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Oil was the biggest loser in a large market selloff after OPEC + agreed to boost crude supply as a resurgent virus shook investor confidence in the global economic recovery.
Futures contracts in New York fell 7.5% on July 19, the biggest drop since September. OPEC and its allies have agreed to monthly increases in supply of 400,000 barrels per day. At the same time, the spread of the delta variant is fueling a mood of risk in broader markets and threatening demand for oil with further restrictions on mobility around the world. The dollar also appreciated, reducing the attractiveness of commodities denominated in the currency.
“The demand story has really taken a hard hit here, and on the supply side we’re getting more barrels of crude,” said Ed Moya, senior market analyst at Oanda Corp. “The momentum behind this decision could turn ugly.”
The Dow Jones Industrial Average lost 725.81 points, a decrease of 2.09%, to reach 33,962.04 points. The S&P 500 lost 1.59% and the Nasdaq composite slipped 1.06%.
Oil prices have been volatile for the past two weeks as OPEC + has remained in dispute over adding supplies to the market. The deal was struck over the weekend after Saudi Arabia and the United Arab Emirates reached a compromise on the UAE’s request for a more generous production limit. OPEC + will now face a “new set of challenges” next year as competing supplies increase, said Toril Bosoni, head of the IEA’s petroleum industry and markets division, in a statement. E-mail.
“As supplies from other producers outside the deal rebound and demand falls seasonally, inventories could see a further increase at the start of the year,” she said.
Countries around the world are also facing an increase in the number of new cases of COVID-19, as the highly contagious delta variant increases infections. Indonesia has overtaken India and Brazil in daily case counts. Infections in the United States exceed the global rate of increase, and the United Kingdom on July 17 reported the highest number of cases since January.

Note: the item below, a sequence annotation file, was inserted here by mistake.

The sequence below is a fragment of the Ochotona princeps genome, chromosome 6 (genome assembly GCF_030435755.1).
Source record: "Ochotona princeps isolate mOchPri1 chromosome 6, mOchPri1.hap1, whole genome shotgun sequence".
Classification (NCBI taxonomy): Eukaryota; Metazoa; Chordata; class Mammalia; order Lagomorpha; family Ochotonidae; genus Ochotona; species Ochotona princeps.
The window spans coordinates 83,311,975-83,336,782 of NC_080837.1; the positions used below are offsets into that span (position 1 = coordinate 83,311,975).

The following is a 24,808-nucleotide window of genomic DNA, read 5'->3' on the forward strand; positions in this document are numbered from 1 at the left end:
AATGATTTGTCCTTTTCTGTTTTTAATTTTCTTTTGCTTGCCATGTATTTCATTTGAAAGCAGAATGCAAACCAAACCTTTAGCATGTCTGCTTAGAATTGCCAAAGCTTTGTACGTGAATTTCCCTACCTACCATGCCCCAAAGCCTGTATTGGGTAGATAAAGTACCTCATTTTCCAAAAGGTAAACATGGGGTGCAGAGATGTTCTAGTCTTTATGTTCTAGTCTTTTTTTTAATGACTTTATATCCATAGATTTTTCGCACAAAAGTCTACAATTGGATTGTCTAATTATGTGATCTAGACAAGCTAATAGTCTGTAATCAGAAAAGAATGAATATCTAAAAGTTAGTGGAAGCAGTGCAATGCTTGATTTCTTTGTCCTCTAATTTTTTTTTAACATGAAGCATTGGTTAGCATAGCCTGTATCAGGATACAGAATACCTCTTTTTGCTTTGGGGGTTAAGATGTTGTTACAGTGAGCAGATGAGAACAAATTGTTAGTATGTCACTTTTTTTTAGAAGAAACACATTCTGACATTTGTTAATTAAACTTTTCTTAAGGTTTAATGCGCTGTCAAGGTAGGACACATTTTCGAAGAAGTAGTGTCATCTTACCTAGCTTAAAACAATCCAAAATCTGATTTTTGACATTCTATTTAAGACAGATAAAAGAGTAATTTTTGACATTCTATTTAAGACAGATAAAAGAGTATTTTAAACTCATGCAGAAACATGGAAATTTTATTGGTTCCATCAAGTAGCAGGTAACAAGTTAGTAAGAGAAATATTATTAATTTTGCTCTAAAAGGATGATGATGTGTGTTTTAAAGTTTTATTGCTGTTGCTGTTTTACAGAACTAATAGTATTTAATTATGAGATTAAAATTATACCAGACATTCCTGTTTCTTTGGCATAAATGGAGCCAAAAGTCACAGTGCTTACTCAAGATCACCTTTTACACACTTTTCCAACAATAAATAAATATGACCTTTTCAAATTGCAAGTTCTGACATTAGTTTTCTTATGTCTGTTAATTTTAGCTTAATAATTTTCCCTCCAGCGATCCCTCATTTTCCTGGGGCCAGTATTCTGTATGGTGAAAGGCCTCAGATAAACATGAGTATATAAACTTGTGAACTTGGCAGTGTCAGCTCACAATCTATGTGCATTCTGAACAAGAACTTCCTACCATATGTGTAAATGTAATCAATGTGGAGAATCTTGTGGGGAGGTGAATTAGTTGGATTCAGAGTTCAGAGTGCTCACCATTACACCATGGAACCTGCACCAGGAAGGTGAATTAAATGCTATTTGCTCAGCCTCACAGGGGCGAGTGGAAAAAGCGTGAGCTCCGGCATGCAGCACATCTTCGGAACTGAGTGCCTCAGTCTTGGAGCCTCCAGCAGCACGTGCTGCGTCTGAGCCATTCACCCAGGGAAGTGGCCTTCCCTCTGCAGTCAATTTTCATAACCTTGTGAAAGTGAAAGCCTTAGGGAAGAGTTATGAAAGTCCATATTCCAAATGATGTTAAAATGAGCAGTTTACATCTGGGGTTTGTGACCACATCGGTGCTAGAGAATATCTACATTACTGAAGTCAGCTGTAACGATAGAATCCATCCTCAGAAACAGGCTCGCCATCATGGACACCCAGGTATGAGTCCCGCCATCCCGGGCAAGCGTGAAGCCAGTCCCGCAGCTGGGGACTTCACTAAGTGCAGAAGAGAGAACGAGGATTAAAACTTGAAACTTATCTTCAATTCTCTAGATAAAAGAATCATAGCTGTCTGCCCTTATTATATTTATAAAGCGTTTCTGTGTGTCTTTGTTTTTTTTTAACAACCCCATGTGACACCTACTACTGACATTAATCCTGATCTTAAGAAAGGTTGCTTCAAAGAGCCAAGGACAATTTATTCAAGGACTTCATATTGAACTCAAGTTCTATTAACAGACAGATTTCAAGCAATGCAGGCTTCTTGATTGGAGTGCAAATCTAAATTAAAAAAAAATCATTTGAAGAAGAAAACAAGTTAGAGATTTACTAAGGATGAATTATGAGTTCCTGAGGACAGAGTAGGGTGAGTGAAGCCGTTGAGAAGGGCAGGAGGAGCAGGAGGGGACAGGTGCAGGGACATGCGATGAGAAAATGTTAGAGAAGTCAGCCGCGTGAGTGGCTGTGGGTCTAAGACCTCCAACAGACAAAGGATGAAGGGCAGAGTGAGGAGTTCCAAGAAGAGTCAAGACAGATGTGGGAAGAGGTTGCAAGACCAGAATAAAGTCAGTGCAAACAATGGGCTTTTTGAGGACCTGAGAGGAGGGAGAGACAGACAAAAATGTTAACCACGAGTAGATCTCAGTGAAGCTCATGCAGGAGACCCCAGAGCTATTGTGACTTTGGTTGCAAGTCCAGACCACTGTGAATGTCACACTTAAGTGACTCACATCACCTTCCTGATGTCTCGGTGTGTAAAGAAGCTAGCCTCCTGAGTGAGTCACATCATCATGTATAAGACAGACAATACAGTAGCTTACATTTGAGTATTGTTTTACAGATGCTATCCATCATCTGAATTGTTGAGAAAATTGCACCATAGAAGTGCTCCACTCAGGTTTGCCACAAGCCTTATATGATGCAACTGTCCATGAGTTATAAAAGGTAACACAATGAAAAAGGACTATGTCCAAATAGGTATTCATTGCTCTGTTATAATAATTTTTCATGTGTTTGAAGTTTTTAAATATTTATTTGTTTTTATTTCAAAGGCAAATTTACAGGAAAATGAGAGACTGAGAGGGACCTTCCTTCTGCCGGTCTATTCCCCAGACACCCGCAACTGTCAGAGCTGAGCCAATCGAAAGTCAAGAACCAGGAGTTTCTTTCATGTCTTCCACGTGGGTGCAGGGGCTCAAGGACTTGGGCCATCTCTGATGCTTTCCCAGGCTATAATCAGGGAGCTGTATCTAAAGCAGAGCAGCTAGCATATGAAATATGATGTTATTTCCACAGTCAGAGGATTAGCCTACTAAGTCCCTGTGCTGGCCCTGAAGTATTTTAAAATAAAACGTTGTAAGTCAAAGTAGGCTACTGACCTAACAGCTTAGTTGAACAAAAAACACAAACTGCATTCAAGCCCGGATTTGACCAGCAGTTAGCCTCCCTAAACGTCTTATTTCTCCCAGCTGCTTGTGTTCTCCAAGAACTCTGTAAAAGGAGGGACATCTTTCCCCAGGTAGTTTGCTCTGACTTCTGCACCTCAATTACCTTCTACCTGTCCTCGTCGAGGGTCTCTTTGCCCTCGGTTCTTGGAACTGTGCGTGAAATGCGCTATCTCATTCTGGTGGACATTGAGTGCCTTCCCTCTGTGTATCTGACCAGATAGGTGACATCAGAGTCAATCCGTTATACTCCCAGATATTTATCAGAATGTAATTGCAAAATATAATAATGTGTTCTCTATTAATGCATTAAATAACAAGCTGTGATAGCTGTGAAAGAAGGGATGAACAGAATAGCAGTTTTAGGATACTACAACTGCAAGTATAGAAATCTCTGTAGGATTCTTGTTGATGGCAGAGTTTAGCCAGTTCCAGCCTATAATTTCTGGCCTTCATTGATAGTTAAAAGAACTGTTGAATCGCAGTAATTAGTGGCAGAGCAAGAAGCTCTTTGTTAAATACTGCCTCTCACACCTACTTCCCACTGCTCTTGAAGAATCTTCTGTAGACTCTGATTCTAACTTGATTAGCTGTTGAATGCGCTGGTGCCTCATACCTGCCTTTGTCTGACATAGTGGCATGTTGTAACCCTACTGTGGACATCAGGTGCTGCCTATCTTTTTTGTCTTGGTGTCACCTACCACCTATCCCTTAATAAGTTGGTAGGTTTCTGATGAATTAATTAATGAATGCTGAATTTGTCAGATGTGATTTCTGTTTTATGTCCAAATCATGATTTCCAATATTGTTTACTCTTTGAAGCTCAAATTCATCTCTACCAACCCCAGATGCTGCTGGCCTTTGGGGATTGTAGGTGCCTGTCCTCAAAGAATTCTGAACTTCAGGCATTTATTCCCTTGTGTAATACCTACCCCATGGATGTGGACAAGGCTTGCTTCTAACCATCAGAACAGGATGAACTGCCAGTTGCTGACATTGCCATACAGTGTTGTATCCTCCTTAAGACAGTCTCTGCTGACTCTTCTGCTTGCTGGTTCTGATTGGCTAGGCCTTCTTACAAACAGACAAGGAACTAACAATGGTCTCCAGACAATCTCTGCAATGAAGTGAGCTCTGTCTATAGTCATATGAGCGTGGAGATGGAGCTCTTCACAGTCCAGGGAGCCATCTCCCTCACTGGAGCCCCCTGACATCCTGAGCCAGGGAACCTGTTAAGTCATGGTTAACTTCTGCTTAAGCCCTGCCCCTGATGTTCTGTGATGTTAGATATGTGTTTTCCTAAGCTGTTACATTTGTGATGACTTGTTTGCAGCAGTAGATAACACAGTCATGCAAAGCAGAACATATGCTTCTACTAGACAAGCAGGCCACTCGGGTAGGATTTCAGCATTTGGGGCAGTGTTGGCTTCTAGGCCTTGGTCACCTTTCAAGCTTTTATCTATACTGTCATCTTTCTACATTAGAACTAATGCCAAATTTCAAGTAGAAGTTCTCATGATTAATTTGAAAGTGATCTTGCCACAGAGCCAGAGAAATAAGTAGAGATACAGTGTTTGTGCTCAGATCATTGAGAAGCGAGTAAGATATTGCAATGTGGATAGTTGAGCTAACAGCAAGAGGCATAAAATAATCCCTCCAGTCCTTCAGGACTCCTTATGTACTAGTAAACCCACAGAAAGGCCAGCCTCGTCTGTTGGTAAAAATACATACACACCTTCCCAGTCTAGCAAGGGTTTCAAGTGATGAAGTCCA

“We have a risk aversion firmly in place and everything is triggered by the spread of the COVID-19 delta variant,” said Moya of Oanda Corp. “There is this fear that you may not have the strong economic recovery that we were all hoping for in the second half of the year.
West Texas Intermediate for August delivery fell $ 5.39 to $ 66.42 a barrel in New York City.
Brent for September settlement fell $ 4.97 to end the session at $ 68.62 a barrel.
Delta tension can make oil volatile in the short term, but the deal between the Organization of the Petroleum Exporting Countries and its allies would support a “constructive” price view, Goldman Sachs Group Inc. said. The market is still. ” very tense, “despite the addition of the offer, said Ed Morse, head of commodities research at Citigroup Inc., in an interview with Bloomberg Television.
The deal spans over a year and covers millions of barrels of production, but it also remains flexible. The alliance will continue to hold talks each month starting in September, including a market review in December.
It is “a little while” before global oil supplies return to pre-pandemic levels, said Stewart Glickman, energy equity analyst at CFRA Research. “It doesn’t seem like a glut to me.”
– With the help of Rakteem Katakey, Saket Sundria and Grant Smith.
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